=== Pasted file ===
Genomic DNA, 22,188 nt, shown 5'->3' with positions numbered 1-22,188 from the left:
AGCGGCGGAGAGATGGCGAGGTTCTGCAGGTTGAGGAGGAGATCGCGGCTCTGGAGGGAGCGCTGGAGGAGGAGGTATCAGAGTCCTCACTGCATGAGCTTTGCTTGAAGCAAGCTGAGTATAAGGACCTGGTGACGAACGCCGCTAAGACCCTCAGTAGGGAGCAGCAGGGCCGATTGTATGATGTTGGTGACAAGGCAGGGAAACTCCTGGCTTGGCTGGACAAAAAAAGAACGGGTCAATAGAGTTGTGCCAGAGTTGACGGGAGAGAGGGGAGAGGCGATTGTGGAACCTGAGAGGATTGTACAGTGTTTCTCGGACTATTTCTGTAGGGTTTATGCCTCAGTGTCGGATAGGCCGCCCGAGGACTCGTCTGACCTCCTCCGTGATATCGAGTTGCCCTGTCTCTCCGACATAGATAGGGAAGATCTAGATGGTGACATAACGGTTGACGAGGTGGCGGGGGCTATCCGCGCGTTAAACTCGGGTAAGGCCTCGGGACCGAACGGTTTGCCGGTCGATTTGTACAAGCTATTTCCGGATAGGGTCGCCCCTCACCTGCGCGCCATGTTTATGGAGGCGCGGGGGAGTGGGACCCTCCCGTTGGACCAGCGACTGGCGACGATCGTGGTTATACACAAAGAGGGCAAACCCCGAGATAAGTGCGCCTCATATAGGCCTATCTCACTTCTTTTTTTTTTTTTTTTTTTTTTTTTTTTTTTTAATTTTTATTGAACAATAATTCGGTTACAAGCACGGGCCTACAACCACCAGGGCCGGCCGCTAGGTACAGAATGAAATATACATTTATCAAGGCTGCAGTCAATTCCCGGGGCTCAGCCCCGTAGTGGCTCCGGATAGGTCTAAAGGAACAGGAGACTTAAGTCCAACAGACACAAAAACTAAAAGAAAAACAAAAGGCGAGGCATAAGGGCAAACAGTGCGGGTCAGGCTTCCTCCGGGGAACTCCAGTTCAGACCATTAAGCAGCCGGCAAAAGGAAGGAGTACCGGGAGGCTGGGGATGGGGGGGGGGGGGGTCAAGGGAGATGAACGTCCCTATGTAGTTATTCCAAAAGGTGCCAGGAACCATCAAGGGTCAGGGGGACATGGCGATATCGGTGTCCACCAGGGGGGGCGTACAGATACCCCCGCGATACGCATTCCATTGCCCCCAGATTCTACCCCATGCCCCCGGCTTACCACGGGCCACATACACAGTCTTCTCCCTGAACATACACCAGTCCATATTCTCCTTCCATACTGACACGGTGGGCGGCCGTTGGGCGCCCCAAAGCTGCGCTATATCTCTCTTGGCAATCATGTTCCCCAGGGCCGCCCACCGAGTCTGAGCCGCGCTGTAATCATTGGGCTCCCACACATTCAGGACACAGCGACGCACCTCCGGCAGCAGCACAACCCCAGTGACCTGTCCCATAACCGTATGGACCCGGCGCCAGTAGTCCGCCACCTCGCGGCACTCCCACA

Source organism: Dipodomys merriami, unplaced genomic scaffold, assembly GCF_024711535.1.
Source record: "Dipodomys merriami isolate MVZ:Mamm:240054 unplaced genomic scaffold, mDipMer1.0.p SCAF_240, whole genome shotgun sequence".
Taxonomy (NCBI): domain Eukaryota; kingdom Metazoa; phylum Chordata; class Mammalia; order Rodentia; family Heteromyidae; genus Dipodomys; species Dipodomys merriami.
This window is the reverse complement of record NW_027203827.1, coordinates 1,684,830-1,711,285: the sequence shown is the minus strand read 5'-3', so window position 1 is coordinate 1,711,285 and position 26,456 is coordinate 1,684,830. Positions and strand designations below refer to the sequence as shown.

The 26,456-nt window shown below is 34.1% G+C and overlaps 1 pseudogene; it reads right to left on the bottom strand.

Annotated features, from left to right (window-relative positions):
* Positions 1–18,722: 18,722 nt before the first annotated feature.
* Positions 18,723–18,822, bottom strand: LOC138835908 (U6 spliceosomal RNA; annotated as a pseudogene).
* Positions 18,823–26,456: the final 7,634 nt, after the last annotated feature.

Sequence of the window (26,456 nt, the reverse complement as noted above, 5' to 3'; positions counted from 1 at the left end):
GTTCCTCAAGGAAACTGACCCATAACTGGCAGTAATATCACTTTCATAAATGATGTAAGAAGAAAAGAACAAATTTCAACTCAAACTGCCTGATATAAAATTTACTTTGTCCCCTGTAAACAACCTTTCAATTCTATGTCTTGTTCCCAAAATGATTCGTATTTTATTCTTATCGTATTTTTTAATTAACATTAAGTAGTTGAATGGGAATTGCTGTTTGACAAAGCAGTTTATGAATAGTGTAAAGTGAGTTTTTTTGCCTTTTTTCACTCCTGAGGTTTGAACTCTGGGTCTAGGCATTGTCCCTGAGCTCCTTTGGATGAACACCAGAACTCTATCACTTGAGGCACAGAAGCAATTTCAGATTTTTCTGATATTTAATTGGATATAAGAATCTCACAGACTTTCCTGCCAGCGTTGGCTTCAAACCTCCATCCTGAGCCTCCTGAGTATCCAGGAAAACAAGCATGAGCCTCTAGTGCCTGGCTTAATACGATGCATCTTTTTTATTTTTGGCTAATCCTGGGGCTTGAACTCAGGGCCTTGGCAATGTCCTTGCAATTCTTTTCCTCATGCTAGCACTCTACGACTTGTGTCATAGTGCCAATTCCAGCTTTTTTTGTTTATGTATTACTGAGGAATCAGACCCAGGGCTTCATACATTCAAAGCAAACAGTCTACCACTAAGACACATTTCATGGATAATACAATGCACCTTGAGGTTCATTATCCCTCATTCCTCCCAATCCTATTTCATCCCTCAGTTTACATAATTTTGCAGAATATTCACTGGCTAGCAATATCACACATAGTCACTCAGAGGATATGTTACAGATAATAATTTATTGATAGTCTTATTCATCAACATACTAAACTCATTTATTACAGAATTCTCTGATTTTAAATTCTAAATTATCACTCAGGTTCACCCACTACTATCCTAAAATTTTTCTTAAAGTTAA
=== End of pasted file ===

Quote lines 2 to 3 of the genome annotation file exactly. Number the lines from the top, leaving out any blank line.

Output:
AGCGGCGGAGAGATGGCGAGGTTCTGCAGGTTGAGGAGGAGATCGCGGCTCTGGAGGGAGCGCTGGAGGAGGAGGTATCAGAGTCCTCACTGCATGAGCTTTGCTTGAAGCAAGCTGAGTATAAGGACCTGGTGACGAACGCCGCTAAGACCCTCAGTAGGGAGCAGCAGGGCCGATTGTATGATGTTGGTGACAAGGCAGGGAAACTCCTGGCTTGGCTGGACAAAAAAAGAACGGGTCAATAGAGTTGTGCCAGAGTTGACGGGAGAGAGGGGAGAGGCGATTGTGGAACCTGAGAGGATTGTACAGTGTTTCTCGGACTATTTCTGTAGGGTTTATGCCTCAGTGTCGGATAGGCCGCCCGAGGACTCGTCTGACCTCCTCCGTGATATCGAGTTGCCCTGTCTCTCCGACATAGATAGGGAAGATCTAGATGGTGACATAACGGTTGACGAGGTGGCGGGGGCTATCCGCGCGTTAAACTCGGGTAAGGCCTCGGGACCGAACGGTTTGCCGGTCGATTTGTACAAGCTATTTCCGGATAGGGTCGCCCCTCACCTGCGCGCCATGTTTATGGAGGCGCGGGGGAGTGGGACCCTCCCGTTGGACCAGCGACTGGCGACGATCGTGGTTATACACAAAGAGGGCAAACCCCGAGATAAGTGCGCCTCATATAGGCCTATCTCACTTCTTTTTTTTTTTTTTTTTTTTTTTTTTTTTTTTAATTTTTATTGAACAATAATTCGGTTACAAGCACGGGCCTACAACCACCAGGGCCGGCCGCTAGGTACAGAATGAAATATACATTTATCAAGGCTGCAGTCAATTCCCGGGGCTCAGCCCCGTAGTGGCTCCGGATAGGTCTAAAGGAACAGGAGACTTAAGTCCAACAGACACAAAAACTAAAAGAAAAACAAAAGGCGAGGCATAAGGGCAAACAGTGCGGGTCAGGCTTCCTCCGGGGAACTCCAGTTCAGACCATTAAGCAGCCGGCAAAAGGAAGGAGTACCGGGAGGCTGGGGATGGGGGGGGGGGGGGTCAAGGGAGATGAACGTCCCTATGTAGTTATTCCAAAAGGTGCCAGGAACCATCAAGGGTCAGGGGGACATGGCGATATCGGTGTCCACCAGGGGGGGCGTACAGATACCCCCGCGATACGCATTCCATTGCCCCCAGATTCTACCCCATGCCCCCGGCTTACCACGGGCCACATACACAGTCTTCTCCCTGAACATACACCAGTCCATATTCTCCTTCCATACTGACACGGTGGGCGGCCGTTGGGCGCCCCAAAGCTGCGCTATATCTCTCTTGGCAATCATGTTCCCCAGGGCCGCCCACCGAGTCTGAGCCGCGCTGTAATCATTGGGCTCCCACACATTCAGGACACAGCGACGCACCTCCGGCAGCAGCACAACCCCAGTGACCTGTCCCATAACCGTATGGACCCGGCGCCAGTAGTCCGCCACCTCGCGGCACTCCCACA

Source organism: Dipodomys merriami, unplaced genomic scaffold, assembly GCF_024711535.1.